Professional Code Of Ethics In Nursing

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Professional Code of Ethics in Relation to Nursing
Each passing day, decisions are made that require the guidance and support that ethics provides in order to address situations with fairness. All professional arenas are expected and required to uphold standards that are centered on ethical principles. Ethics, according to Baillie, H., McGeehan, J., Garrett, T., & Garrett, R. (2013), “seeks to determine how human actions may be judged right or wrong” (p. 1). As nursing students, we are taught to regard every human being we care for in an ethical manner that does not threaten their dignity. With that in mind, the American Nurse Association (ANA) has developed a standard nursing code of ethics. The nursing profession stands on nine provisions
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I was caring for a patient who was suffering from a debilitating illness that eventually caused her to be bedridden and have the mind of a one year old child. Her brother, who was her legal surrogate, requested a swallowing test to determine her ability to eat (she had not eaten in three days). Unfortunately, she was unable to swallow the apple sauce and was denied any food by mouth for fear of aspirating. The nutritionist recommended putting the patient on Total Parenteral Nutrition (TPN). The brother, however, denied the recommendation. After thoroughly educating the brother about the importance of TPN and dangers of denying TPN, the brother finally agreed. Although the patient was considered “brain dead”, she had an advanced directive (AD) stating her wishes which was proved that she was still a human being who was adamant about her quality of life and autonomy. Being the nursing student on her case, it was interesting watching the process of all health care providers informing the surrogate about TPN feeding, but also respecting any decision that the brother would make. None of the health care providers forced the brother to make the decision of accepting the feeding. He was given as much time as he needed to contemplate the decision. He made the decision without the influence of others but solely the overall well-being of his dear sister. …show more content…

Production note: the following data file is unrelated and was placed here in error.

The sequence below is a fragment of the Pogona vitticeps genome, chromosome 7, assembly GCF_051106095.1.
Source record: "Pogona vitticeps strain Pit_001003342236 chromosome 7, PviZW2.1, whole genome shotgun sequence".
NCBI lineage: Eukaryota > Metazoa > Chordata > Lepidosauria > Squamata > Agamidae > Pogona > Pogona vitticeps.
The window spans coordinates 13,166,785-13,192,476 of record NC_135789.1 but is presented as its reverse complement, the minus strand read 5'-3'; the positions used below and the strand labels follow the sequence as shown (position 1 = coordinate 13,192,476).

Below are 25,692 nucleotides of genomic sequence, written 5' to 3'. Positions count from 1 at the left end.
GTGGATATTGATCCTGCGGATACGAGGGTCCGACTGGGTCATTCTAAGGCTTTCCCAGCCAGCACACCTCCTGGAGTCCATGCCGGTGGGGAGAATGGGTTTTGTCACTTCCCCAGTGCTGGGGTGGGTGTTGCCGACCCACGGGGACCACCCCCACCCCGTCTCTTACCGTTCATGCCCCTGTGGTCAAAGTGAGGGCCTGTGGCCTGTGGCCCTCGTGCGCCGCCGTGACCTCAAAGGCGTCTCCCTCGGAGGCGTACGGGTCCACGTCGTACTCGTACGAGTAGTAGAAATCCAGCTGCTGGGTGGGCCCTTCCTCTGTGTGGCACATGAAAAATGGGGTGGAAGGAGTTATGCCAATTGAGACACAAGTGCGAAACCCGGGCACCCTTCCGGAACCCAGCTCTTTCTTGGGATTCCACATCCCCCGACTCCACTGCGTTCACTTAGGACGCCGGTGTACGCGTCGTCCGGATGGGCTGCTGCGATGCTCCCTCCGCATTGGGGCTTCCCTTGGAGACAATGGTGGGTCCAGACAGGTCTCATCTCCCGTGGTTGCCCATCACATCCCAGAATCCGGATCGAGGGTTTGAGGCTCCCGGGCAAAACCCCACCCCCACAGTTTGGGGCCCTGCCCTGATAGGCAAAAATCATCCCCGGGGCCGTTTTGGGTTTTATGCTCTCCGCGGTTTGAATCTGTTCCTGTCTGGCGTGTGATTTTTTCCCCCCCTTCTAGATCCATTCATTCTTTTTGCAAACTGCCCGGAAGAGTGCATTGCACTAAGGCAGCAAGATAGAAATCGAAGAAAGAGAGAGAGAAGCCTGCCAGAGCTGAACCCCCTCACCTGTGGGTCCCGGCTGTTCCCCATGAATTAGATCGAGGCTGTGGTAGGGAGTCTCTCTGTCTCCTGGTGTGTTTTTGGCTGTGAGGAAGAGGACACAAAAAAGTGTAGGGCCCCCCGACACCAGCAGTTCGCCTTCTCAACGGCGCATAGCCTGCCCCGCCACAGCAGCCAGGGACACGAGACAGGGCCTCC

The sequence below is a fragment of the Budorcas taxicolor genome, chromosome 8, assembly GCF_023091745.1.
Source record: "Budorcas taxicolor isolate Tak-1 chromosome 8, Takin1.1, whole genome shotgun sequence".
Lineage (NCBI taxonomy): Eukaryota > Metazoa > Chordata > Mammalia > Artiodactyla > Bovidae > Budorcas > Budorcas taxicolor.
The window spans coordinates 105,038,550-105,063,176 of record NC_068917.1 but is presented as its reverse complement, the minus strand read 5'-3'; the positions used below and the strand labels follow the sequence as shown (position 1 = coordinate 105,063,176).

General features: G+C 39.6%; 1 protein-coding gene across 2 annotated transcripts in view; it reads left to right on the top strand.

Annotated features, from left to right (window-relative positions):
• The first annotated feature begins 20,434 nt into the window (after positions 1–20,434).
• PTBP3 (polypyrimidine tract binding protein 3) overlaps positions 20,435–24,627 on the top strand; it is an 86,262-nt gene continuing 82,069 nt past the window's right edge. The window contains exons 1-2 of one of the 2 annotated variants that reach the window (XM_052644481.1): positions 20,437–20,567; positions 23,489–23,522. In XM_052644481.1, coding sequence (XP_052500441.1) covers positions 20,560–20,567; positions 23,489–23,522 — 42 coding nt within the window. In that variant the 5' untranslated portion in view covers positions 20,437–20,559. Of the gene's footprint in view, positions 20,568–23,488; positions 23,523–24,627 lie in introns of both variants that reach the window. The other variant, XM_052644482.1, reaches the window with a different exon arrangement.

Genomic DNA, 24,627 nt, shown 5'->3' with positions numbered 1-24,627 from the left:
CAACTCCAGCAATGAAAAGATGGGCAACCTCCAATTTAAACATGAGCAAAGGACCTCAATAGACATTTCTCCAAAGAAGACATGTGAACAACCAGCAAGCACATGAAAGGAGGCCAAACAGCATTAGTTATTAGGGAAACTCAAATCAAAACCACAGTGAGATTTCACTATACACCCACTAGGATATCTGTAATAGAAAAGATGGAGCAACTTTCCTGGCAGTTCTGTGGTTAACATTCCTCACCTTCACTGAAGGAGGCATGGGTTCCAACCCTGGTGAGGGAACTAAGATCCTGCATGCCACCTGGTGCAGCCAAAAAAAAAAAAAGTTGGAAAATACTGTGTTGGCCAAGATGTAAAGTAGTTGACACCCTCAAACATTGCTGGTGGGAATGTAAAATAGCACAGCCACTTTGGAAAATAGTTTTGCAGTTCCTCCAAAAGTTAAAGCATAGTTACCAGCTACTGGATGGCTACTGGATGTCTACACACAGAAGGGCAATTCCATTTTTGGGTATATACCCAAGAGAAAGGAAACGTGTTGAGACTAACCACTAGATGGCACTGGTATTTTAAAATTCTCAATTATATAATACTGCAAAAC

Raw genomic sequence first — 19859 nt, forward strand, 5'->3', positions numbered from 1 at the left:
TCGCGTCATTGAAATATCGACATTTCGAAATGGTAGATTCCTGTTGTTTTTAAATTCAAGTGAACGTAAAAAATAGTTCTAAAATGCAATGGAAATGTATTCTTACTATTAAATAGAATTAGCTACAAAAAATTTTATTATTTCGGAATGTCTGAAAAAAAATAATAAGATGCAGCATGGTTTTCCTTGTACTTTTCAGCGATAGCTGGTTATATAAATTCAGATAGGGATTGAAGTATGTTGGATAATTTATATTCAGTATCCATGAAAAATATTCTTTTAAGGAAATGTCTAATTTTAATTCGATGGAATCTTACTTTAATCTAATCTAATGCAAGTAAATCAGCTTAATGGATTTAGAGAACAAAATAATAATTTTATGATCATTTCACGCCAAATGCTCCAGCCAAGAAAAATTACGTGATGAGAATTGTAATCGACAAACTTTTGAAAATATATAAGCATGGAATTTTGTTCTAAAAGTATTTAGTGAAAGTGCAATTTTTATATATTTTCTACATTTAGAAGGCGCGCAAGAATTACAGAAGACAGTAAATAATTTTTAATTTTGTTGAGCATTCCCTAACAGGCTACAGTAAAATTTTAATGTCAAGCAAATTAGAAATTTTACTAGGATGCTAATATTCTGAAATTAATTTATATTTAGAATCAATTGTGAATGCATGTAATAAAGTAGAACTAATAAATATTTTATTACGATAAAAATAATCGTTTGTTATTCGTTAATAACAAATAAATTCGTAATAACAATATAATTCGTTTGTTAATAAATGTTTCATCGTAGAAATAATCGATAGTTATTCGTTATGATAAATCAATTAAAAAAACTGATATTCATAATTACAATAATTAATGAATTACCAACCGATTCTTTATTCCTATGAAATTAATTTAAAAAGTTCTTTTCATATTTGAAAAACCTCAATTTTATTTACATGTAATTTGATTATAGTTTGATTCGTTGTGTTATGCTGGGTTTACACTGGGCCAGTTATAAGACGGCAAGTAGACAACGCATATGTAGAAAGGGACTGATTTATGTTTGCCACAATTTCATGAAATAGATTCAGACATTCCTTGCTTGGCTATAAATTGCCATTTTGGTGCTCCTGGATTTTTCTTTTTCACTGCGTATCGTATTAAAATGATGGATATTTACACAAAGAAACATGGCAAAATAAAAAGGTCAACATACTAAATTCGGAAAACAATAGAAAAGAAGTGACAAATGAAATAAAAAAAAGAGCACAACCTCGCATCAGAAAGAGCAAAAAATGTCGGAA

The ANA (2015) defines virtue as “…universal, learned, and habituated attributes of moral character that predispose persons to meet their moral obligations; that is, to do what is right” (p. 23). In week three, we discussed the difference between beneficence and nonmaleficence. According Baillie et al. (2013), it states that beneficence is to “do good” and nonmaleficence is to “avoid evil”. Upholding these standards come with limitations when faced with ethical issues that make require compromise. This compromise is also known as the principle of proportionality which ultimately contradicts the belief of doing all good or avoiding all evil (Baillie et al., 2013). As nurses, we stand strong on these principles of beneficence and nonmaleficence. These principles guide our practice in quality of patient care and safety. It is our responsibility as nurses to not only hold ourselves accountable but to also hold our coworkers accountable when caring for our patients. When virtues are neglected, the patient is at great risk for harmful

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